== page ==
By Brenden Shirley, Curator of Accoutrements, Social History and Medical
New Zealand’s only prisoner of war (POW) camp was located on the outskirts of the small Wairarapa town of Featherston, some 60km north of Wellington. Featherston was no stranger to having a military camp located on its door step, as there had been a large army training camp based there during the First World War. However, this camp however was different; this camp was not for New Zealand soldiers, but for the enemy.
The camp was established at very short notice in September 1942 after the New Zealand government was asked by the American government if they would be willing to detain Japanese prisoners captured by the American forces in the Pacific. Although the government agreed to this request, what they did not realise was that around 450 Japanese prisoners were already on their way and would arrive in New Zealand within a matter of days! As a result, a series of tents, temporary cook houses and bathrooms had to be quickly set up and a rough perimeter fence were hastily established on the site of the old army camp at Featherston.
The first prisoners to arrive at this new camp were mainly Japanese civilian labourers who had been captured in the Solomon Islands whilst building an airfield. Upon arriving at Featherston, the POWs were tasked with building their own huts and many of the other amenities required to fully establish a working camp. Many of these men had worked as draughtsmen, architects and skilled tradesmen in Japan before the war and so were well suited for this type of work. The prisoners were issued with old New Zealand World War I era uniforms which had been dyed dark blue to serve as their POW uniform. They were also given old lemon squeezer hats to wear which were also dyed dark blue and then flattened out.
Soldiers were hastily recruited to serve as the guards and managerial staff of the camp. The men selected were generally those that were either too young or too old to serve overseas or that were unable to go due to medical or personal reasons. These men were only given a vague idea of what they role was to be and were not given any training or instruction in how to deal with prisoners of war or more specifically, about the Japanese and their culture. Not only was this the first prisoner of war camp to be based in New Zealand, but it was also the first camp in the British Commonwealth to detain a large number of Japanese prisoners. As such, there were no official regulations or previous experience available for the guards or their superiors to refer to as a guide for how best to manage Japanese prisoners and to understand their totally different cultural beliefs and values.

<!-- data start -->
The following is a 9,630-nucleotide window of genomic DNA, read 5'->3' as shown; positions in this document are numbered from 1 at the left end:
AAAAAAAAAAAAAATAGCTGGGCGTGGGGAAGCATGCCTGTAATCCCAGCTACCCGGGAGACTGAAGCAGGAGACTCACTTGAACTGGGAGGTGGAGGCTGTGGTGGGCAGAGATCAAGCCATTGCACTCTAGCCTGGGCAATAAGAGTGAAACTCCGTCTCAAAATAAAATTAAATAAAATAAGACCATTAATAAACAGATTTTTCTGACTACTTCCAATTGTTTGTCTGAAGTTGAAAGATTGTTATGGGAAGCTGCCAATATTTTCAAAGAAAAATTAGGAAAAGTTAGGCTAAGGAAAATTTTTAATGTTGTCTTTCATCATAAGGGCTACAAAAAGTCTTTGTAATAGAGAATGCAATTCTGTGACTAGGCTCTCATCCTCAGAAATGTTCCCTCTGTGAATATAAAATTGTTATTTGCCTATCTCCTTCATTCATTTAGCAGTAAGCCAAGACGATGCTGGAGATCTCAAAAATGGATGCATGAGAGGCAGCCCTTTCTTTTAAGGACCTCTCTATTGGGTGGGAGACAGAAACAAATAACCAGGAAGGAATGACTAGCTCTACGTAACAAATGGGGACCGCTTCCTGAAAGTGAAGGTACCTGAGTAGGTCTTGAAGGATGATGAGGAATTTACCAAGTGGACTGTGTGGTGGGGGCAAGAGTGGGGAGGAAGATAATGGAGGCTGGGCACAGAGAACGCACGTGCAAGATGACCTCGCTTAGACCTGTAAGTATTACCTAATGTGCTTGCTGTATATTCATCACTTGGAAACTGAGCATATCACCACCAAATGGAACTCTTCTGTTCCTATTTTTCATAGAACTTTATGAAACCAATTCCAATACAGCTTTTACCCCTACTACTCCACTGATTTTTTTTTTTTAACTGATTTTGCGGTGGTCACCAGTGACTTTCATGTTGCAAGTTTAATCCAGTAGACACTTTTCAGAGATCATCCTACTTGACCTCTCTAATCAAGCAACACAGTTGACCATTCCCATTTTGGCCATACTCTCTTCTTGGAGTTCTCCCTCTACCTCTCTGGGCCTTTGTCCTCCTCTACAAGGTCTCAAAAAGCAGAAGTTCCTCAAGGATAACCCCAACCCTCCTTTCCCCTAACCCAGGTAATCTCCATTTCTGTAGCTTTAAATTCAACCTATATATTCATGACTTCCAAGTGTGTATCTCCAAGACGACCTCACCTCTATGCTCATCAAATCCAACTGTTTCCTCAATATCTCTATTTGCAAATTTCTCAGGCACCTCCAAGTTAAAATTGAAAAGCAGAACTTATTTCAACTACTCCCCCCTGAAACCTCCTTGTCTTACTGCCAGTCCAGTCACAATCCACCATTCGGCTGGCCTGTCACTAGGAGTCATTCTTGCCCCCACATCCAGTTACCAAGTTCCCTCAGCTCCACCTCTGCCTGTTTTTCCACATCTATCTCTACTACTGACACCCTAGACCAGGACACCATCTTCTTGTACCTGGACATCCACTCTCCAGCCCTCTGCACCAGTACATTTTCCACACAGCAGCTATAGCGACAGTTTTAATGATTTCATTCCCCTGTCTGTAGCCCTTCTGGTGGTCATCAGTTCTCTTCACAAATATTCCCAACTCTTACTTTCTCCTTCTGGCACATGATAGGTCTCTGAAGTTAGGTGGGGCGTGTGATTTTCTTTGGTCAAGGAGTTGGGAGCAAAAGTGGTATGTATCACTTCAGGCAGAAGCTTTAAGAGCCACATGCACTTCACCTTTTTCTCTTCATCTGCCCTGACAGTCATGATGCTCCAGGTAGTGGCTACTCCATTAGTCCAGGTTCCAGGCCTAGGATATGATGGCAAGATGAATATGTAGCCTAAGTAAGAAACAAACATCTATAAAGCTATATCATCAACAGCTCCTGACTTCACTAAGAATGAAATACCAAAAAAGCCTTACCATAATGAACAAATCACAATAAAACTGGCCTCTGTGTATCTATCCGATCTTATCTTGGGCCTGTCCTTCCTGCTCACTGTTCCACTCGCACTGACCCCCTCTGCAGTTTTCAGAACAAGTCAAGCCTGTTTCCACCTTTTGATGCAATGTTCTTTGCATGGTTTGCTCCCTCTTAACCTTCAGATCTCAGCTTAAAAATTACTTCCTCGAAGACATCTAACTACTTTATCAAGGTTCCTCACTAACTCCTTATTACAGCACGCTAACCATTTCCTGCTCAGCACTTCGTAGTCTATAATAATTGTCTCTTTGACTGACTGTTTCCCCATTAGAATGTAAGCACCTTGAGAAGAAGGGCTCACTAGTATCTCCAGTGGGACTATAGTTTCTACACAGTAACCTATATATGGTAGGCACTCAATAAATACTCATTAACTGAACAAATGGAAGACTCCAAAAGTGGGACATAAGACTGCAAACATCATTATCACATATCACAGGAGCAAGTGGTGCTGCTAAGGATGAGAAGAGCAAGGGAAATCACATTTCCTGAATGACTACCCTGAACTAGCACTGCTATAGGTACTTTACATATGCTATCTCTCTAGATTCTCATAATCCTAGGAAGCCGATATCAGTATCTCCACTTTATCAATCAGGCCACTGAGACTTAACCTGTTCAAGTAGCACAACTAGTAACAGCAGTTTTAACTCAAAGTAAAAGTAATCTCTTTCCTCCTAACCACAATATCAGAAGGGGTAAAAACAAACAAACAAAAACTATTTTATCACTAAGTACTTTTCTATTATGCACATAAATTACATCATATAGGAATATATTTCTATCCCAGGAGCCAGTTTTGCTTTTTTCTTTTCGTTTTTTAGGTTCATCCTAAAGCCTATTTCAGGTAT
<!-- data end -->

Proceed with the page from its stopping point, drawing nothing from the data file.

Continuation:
Fortunately, the first group of prisoners that arrived at the camp were generally well behaved and seemed happy to help clear the campsite and erect the buildings. Most of the prisoners formed good relationships with the guards and established a thriving market in the trade of their hand made wooden carvings for cigarettes and other items not normally made available to the prisoners.
However in November 1942 the second major group of Japanese prisoners arrived at the camp. This group was very different to the civilian labour force workers in that it was almost entirely made up of Japanese naval men who had been captured after their ships had been sunk at Guadalcanal. Unlike the civilian labourers who had quickly accepted the reality of their capture and their requirement to work, the Japanese military personal at this time followed a strict interpretation of the traditional Japanese Senjinkun code which considered being captured as a prisoner by the enemy to be the greatest dishonour you could bring upon yourself and a fate worse than death. The military POWs were held in a separate compound from the civilian labourers, who they looked down upon for not being fit enough to serve in the military. This area was known as compound 2.